I started with a color-coded keyboard and picked out songs from a little book. The next year, in second grade, one of the kids brought a drum to school for “show and tell.” I thought it was just the coolest thing I had ever seen. In fact, it seemed so cool I was afraid to go near it.
The following year, I asked for a drum set for Christmas. It was $19 from a Sears catalog. I loved it so much that, pretty quickly, I wore out the drum heads!
When I was in the fourth or fifth grade I wanted to take drum lessons. My mom took me to a local music store to sign me up. Later, I had a chance to have a lesson with the school band director. I took my drum practice pad to the lesson and at the end of the session I asked him if there would be any chance I could play with the band someday, which I wanted to do so badly. “What about today?” he said. I was so thrilled!
The first time that I became super frustrated with the challenges of playing music was when I was in 7th grade. That year, I started playing the marimba. I had never read pitches before, only rhythms, so this was very difficult at first. Even though it was hard and I became frustrated, I didn’t want to quit! My parents were definitely my greatest cheerleaders and my band director was so encouraging. Besides all the extra time he spent helping me with my music, he stressed how important it was to always do my best and have pride in my accomplishments.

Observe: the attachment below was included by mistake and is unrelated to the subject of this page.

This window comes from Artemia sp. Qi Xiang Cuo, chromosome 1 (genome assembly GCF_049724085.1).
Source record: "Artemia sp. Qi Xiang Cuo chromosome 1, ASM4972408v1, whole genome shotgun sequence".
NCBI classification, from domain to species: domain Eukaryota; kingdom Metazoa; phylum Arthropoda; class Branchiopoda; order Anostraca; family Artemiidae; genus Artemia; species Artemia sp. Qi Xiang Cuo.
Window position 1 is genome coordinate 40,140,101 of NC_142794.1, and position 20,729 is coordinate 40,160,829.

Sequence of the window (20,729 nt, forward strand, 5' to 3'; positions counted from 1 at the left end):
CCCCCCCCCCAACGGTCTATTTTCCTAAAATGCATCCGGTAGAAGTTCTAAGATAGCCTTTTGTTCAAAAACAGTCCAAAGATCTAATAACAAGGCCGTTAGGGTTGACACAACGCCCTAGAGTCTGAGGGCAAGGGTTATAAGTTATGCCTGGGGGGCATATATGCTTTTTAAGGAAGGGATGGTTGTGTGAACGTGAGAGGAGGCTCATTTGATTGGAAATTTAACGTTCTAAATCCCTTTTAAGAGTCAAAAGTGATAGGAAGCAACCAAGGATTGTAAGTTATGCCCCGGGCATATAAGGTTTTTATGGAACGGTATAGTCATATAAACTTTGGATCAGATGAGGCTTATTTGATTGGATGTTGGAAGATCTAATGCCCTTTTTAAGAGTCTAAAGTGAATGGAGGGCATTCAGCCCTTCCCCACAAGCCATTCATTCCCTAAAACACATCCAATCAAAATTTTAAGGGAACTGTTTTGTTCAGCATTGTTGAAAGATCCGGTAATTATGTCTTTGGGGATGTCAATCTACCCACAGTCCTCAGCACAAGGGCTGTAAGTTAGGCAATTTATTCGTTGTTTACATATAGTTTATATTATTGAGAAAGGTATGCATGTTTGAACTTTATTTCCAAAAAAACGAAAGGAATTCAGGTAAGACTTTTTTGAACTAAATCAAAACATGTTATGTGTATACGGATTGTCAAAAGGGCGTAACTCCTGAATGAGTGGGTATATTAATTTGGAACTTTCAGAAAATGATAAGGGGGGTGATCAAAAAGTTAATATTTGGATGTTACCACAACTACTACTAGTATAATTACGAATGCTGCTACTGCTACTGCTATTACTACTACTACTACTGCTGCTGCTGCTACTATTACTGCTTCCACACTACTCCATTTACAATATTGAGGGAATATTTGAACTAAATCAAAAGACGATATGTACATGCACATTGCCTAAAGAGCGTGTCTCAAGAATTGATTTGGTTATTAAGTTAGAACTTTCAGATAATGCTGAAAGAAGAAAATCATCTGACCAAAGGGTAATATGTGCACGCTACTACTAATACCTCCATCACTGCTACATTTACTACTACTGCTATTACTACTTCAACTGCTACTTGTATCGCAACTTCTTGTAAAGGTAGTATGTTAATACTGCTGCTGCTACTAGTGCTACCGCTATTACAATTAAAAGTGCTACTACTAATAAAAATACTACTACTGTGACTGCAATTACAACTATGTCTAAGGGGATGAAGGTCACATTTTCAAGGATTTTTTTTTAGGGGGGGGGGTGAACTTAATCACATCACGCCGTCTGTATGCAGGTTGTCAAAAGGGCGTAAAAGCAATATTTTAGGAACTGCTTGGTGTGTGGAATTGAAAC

My music education taught me to always keep trying. Learning is very gradual and full of challenges. Playing well is hard work, but well worth the effort. Eventually, I got through the challenges that were a part of learning the marimba and I was very proud of what I had accomplished.
Soon after that, I began to feel that I wanted to pursue a music career, so I asked a guidance counselor how it might be possible to play percussion professionally. It’s been many years of learning and hard work since then, but it’s been a great experience all the way!
About 10 years ago, I started a percussion scholarship program that teaches core percussion skills to a very talented and motivated group of Chicago school kids. I remind them that they’ll often feel frustrated when they work on their technique or start rehearsing more complex music, just like I learned when I was their age. I tell them that getting frustrated is normal, but you need to keep trying.
There aren’t any shortcuts. Just keep working on a little something all the time and you’ll end up meeting your goals after a while. You’re not alone, and it does get easier.